We were also thinking a lot about textbook cost, and a lot about student learning. We wanted a system that might use the library databases or the free College Readership Program newspapers as “textbooks,” allowing students to immerse themselves in archival research or in database research to find appropriate readings for their courses or to engage in archival research in newspaper archives or follow a theme-related topic in the news. If one of the learning outcomes for the course is that students will develop research skills, then this themed approach could afford opportunities for them to do that while researching a topic in which they were personally interested.

What were you hoping the students would gain from these different themed classes over the previous English 102 classes?

We were hoping to improve student engagement with the crucial foundational skills of analysis, research, and academic argumentation that are the rhetorical focus of EN 102. We know that students write better when they are personally interested—personally invested—in their research and writing topics, and we wanted to develop a themed 102 program that would allow them to self-select into the theme of their choice. We thought that students who could self-select into a themed course might find the research and writing more interesting and might become more engaged with the learning. We hope it helps the learning become more real.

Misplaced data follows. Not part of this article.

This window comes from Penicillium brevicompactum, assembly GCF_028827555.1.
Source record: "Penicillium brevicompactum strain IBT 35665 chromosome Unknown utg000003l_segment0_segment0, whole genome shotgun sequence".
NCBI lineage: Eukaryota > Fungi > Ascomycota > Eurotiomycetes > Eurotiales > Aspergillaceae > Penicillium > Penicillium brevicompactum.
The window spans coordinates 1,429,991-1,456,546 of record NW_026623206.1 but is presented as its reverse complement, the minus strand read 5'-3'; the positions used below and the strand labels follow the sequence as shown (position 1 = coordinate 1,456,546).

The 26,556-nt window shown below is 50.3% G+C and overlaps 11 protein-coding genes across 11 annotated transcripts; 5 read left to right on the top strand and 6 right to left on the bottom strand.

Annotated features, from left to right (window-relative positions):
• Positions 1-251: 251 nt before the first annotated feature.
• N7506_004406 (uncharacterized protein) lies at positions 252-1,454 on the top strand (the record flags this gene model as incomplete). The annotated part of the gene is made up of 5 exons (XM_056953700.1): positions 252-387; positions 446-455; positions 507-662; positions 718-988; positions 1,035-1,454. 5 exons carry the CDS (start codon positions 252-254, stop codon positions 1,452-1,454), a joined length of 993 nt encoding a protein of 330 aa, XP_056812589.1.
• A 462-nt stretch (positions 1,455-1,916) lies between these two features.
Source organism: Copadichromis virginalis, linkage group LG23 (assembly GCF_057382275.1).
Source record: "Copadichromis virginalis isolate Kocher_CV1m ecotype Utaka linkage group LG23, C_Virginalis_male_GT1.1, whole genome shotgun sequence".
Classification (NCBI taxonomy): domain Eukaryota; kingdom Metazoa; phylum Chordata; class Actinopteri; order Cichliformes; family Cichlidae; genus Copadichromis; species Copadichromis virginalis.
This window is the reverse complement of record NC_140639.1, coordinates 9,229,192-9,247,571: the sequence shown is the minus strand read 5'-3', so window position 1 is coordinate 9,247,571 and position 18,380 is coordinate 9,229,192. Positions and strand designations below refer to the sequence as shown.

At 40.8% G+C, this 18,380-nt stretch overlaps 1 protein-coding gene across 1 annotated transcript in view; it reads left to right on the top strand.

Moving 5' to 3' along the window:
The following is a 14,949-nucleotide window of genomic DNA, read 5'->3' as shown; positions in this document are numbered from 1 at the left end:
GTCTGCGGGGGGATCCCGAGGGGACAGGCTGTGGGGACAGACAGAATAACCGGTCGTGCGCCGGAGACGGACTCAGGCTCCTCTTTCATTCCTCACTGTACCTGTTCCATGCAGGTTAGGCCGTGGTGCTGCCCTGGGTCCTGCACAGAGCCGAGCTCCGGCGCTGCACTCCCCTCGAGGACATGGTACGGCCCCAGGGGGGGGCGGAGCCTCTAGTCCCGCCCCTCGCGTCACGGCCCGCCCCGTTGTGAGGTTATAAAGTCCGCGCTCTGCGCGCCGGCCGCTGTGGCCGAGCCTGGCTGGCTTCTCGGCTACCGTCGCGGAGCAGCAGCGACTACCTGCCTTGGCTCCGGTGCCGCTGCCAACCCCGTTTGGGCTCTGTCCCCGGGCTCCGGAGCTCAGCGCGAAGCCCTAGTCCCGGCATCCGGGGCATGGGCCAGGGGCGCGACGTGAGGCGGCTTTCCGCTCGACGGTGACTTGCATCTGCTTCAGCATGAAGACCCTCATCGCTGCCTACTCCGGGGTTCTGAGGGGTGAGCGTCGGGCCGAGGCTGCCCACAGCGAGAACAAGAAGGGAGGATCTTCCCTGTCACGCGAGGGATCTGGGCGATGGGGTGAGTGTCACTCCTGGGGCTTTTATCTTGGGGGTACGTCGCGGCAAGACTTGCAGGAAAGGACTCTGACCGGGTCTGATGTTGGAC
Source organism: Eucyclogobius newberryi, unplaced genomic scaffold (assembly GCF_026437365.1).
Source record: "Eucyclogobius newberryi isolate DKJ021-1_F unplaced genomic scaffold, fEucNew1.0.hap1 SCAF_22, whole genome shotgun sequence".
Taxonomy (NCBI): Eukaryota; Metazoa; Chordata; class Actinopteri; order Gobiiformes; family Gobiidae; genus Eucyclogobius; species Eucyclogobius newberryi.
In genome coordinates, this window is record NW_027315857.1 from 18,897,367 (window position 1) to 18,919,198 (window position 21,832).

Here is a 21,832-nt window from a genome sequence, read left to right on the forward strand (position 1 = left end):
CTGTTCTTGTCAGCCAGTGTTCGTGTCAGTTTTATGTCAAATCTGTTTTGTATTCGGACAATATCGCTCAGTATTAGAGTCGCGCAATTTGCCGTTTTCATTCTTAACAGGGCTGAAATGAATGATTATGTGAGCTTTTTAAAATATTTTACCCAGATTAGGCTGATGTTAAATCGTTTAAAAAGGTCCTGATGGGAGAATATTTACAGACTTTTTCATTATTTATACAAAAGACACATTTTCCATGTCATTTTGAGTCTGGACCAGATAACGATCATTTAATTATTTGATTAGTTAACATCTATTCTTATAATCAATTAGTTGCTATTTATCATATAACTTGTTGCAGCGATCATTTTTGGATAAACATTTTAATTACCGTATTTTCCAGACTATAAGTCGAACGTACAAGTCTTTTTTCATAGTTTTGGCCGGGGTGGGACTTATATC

We also knew that teachers might be uncomfortable with teaching a themed course—especially if they didn’t like the theme or felt they didn’t know much about it. But we felt that this was a move that could enhance a student-centered approach to learning. Our teachers are the experts on writing instruction, and we wanted to give students the agency to develop the expertise in the subject matter of the course.

What are the different themes for each of the classes?

Advancing Mind and Body

Sustaining Planet Earth

Enterprising America and the World

Engaging Southern Culture and Diversity

Imagining the 22nd Century

Each of the themes includes a verb that implies some kind of problem-solving approach, so that students might become engaged in their research and writing. We hoped it might have the appeal of a “Choose Your Own Adventure” approach.

Which theme is your favorite and why?